“The way he handles himself and handles the ball, no question he can play one,” Saunders said. “His understanding of what we want him to do, and how to play, to initiate the offense and be creative, there is no question.”
Of course, there are questions. How will LaVine, not a starter at UCLA, adapt to the NBA pace of play? How will his 185-pound body hold up the physical play? (He already knows he has to bulk up. But, as he said, “But if they can’t touch me, that’s a good thing as well.”)
Still, the confident LaVine is looking at Vegas as the starting point to a rookie season that he feels will be productive.
“I’m a confident person, so I feel I can come in and contribute right off the bat,” he said. “I’m not putting my talents below anybody else’s. I’m a competitor. I’m going to go out and do what I can do. Whoever says I can’t play, I’m going to try to turn their heads.”
The Wolves announced LaVine had signed his rookie deal. According to the 2014-15 NBA rookie salary scale, that suggests LaVine signed a three-year deal worth $5,370,000 with $1,713,200 coming in the first year.
Here are some other summer camp notes:
--LaVine and the rest of the Wolves summer league roster will play a scrimmage Wednesday night at Target Center that is open to the public. It starts at 7 p.m.
--Second-year player Shabazz Muhammad has lost about seven or eight pounds and has about eight more to lose before regular training camp begins this fall, according to Saunders. Muhammad, taken by Saunders in the first round last year, is looking for an increased role this season.
“Last year I thought I played pretty well,” he said. “Some said I could have gotten more minutes. Some said I shouldn’t. It’s all about playing hard and being a good teammate. Flip will take care of everything else.”
Muhammad missed the last few games of last season with a sprained MCL in his right knee. He said he returned to working out 100 percent about a month ago.
--Saunders said center Gorgui Dieng has put on a lot of muscle as he prepares for his second season. “He’s gained a lot of weight and strength,” Saunders said.
--Veteran forward Chase Budinger, who was limited to just 41 games by injuries last season, is set to join the team today and start working out with the team. Budinger missed the first two months of last season after a second knee procedure, and missed the final few games with an ankle sprain. Budinger, who has seen injuries affect his past two seasons, is looking to get some competitive practicing in to get the confidence back in his health. Saunders said Budinger would travel to Las Vegas with the team. He likely won’t play in any games, but will continue to practice with the team.
Zach LaVine, the Wolves' first-round draft pick in last month's NBA draft (the 13th overall pick) has signed his first contract with the team. The team didn't reveal specifics of the deal, but the 2014-15 NBA rookie salary scale suggests LaVine signed a three-year deal worth $5,370,000, with $1,713,200 coming in the first year.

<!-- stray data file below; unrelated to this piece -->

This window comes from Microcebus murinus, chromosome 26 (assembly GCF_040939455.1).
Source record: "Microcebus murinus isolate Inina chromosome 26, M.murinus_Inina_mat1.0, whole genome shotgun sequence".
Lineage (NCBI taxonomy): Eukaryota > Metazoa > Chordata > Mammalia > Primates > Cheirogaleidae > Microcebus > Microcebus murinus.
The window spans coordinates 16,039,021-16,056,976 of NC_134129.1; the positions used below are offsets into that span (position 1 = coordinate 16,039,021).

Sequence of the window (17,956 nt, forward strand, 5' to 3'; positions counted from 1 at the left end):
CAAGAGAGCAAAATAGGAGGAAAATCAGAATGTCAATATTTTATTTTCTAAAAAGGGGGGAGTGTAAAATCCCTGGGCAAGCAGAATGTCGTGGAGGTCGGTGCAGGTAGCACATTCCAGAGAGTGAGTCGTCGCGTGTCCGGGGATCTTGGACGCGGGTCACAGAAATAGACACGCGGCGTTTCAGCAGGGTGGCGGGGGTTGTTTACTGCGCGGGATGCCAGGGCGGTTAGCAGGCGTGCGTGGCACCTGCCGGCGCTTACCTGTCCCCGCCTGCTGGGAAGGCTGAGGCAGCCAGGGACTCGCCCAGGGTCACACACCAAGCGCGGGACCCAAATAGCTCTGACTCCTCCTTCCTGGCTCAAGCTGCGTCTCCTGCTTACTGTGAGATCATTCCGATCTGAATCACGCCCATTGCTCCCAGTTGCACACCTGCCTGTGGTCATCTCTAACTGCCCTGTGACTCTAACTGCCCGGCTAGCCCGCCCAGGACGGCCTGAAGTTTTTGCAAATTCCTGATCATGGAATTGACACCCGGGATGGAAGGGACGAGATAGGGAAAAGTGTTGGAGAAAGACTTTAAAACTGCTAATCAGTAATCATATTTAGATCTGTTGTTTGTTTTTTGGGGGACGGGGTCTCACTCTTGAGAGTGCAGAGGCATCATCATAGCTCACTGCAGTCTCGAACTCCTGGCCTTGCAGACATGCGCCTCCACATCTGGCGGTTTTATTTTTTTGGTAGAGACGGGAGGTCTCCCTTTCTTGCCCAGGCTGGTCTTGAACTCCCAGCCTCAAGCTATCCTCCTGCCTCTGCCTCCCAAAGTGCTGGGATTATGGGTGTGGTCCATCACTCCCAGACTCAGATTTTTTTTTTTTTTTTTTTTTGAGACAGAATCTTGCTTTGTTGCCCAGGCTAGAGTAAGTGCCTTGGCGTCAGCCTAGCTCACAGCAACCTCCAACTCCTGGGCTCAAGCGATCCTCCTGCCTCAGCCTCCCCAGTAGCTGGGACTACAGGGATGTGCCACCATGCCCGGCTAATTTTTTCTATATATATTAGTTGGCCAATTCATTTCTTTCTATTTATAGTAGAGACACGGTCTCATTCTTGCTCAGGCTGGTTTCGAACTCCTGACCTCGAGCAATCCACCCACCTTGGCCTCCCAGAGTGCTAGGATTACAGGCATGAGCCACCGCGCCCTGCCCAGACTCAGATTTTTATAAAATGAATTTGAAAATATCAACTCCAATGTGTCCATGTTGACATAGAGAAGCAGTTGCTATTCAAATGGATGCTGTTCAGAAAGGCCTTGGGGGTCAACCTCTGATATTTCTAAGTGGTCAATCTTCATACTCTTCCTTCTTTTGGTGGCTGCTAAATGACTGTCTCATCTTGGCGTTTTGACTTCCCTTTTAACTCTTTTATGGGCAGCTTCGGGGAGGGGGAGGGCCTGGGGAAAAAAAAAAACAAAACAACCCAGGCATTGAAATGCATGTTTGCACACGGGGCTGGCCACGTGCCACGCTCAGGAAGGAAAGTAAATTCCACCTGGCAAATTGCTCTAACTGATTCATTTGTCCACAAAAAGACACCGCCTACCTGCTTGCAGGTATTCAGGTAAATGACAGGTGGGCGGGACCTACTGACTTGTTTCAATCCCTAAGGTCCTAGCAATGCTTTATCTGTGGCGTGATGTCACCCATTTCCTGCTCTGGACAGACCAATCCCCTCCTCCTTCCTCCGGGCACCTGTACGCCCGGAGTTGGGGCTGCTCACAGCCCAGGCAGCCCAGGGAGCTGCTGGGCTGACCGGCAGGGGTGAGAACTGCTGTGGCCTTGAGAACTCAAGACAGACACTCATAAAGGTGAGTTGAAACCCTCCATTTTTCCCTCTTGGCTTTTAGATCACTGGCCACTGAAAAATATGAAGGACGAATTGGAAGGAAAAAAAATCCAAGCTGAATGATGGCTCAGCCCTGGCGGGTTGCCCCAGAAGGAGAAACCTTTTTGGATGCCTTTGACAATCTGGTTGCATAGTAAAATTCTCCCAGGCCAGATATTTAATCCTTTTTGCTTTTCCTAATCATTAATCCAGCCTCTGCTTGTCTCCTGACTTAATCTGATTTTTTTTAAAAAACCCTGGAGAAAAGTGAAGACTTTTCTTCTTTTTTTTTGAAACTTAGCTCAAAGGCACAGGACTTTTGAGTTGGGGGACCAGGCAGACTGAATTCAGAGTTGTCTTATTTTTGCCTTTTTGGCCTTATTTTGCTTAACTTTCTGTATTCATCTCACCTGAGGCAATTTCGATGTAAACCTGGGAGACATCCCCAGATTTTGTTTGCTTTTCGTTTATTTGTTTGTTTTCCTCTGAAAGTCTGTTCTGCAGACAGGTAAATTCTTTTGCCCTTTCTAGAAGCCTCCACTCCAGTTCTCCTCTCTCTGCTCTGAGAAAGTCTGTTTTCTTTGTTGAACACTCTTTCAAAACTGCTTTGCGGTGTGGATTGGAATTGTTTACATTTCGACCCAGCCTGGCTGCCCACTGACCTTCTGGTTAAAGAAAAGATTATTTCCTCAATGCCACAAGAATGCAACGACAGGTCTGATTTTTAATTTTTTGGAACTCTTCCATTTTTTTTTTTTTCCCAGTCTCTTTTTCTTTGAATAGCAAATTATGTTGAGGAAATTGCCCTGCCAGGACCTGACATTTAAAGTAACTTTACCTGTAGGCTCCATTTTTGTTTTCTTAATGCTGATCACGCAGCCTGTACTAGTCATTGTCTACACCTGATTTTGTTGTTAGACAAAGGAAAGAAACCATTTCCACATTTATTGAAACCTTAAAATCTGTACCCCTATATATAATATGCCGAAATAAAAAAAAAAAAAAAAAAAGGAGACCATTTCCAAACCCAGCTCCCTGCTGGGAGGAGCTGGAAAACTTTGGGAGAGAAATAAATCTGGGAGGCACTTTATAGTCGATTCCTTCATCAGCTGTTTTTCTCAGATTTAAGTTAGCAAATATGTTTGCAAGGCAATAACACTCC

LaVine will make his Wolves debut at the NBA Summer League, which takes place in Las Vegas on the campus of UNLV, Nev., from July 11-21. MInnesota plays its first game against Dallas Saturday at 5:30 p.m.
Fans will be able to get a good look at LaVine Wednesday, when the team will hold a scrimmage open to the public at Target Center starting at 7 p.m. The scrimmage will include the entire summer team roster, including LaVine and second-round draft pick Glenn Robinson III.
The Wolves' summer-league team reports for four days of workouts starting tomorrow at Target Center before it flies to Las Vegas.
Games there in the Vegas Summer League begin on Saturday.
Here's the roster, highlighting from this summer's draft picks Zach LaVine and Glenn Robinson III and last summer's picks Shabazz Muhammad and Gorgui Dieng.
Third-year guard Alexey Shved also will play, as will former Utah center Kyrylo Fesenko.
Sounds like Wolves assistants Sidney Lowe, Sam Mitchell, Ryan Saunders and David Adelman all might take turns coaching the team, in some combination or other.
Here's the roster:
|No.||Player||Pos.||Ht.||Wt.||Birthdate||Most Recently||NBA Exp.|
|30||LaRon Dendy||F||6-9||230||12/18/88||Ferro-ZNTU (Ukraine)||R|
|24||Mamadi Diane||F||6-5||205||11/09/86||Boulogne (France)||R|
|5||Gorgui Dieng||F/C||6-11||245||01/18/90||Minnesota Timberwolves||1|
|44||Kyrylo Fesenko||C||7-1||280||12/24/86||Canton Charge (NBDL)||5|
|31||Dennis Horner||F||6-9||230||02/05/88||Bakersfield Jam (NBDL)||1|
|4||D.J. Kennedy||G||6-6||215||11/05/89||Hapoel Holon (Israel)||1|
|22||Glenn Robinson III||F||6-6||220||01/08/94||Michigan||R|
|1||Alexey Shved||G||6-6||182||12/16/88||Minnesota Timberwolves||2|
The Wolves' worst-kept secret is no more; Yes, they've officially announced the hiring of Ryan Saunders as assistant coach.
If the name sounds familiar, yes...that's Flip's son, who stayed in Washington working for the Wizards after the team fired his dad a couple years ago.
His Wizards contract expired yesterday, which meant the Wolves' hire became official today -- July 1 -- even though he was spotted observing draft workouts at Target Center weeks ago.
He joins Sam Mitchell, Sidney Lowe and David Adelman on the coaching staff. No word yet on what the team will do for a player development coach; I suspect Bobby Jackson will not be back in that role.
He played parts of 20 games with the Gophers and was an assistant under Tubby Smith there.
Ryan Saunders brings a statistical analytics background to a coaching staff of old guys. He is co-founder of an in-game analytical program called Gametime Concepts, which, according to the team, is used by a number of NBA and NCAA teams.